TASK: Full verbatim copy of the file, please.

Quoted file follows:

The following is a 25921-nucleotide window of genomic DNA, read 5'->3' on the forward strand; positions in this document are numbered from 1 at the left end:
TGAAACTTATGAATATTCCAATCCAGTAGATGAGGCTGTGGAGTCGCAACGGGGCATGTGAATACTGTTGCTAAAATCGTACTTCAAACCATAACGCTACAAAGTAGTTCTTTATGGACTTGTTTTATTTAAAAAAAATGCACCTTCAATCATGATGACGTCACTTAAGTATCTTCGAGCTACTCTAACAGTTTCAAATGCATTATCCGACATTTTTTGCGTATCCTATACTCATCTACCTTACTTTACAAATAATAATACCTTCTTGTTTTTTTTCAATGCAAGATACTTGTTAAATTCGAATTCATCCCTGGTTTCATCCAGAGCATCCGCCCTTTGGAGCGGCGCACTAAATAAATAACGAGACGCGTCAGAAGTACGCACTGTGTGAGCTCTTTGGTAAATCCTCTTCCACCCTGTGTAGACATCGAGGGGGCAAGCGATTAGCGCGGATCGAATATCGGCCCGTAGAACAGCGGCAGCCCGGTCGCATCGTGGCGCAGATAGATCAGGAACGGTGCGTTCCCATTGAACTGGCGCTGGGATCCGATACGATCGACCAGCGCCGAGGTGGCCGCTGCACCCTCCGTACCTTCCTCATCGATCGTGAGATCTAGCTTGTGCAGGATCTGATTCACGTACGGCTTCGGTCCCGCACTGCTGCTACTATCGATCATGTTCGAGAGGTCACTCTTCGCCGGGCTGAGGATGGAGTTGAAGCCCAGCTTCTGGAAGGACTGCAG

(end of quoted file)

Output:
The following is a 25921-nucleotide window of genomic DNA, read 5'->3' on the forward strand; positions in this document are numbered from 1 at the left end:
TGAAACTTATGAATATTCCAATCCAGTAGATGAGGCTGTGGAGTCGCAACGGGGCATGTGAATACTGTTGCTAAAATCGTACTTCAAACCATAACGCTACAAAGTAGTTCTTTATGGACTTGTTTTATTTAAAAAAAATGCACCTTCAATCATGATGACGTCACTTAAGTATCTTCGAGCTACTCTAACAGTTTCAAATGCATTATCCGACATTTTTTGCGTATCCTATACTCATCTACCTTACTTTACAAATAATAATACCTTCTTGTTTTTTTTCAATGCAAGATACTTGTTAAATTCGAATTCATCCCTGGTTTCATCCAGAGCATCCGCCCTTTGGAGCGGCGCACTAAATAAATAACGAGACGCGTCAGAAGTACGCACTGTGTGAGCTCTTTGGTAAATCCTCTTCCACCCTGTGTAGACATCGAGGGGGCAAGCGATTAGCGCGGATCGAATATCGGCCCGTAGAACAGCGGCAGCCCGGTCGCATCGTGGCGCAGATAGATCAGGAACGGTGCGTTCCCATTGAACTGGCGCTGGGATCCGATACGATCGACCAGCGCCGAGGTGGCCGCTGCACCCTCCGTACCTTCCTCATCGATCGTGAGATCTAGCTTGTGCAGGATCTGATTCACGTACGGCTTCGGTCCCGCACTGCTGCTACTATCGATCATGTTCGAGAGGTCACTCTTCGCCGGGCTGAGGATGGAGTTGAAGCCCAGCTTCTGGAAGGACTGCAG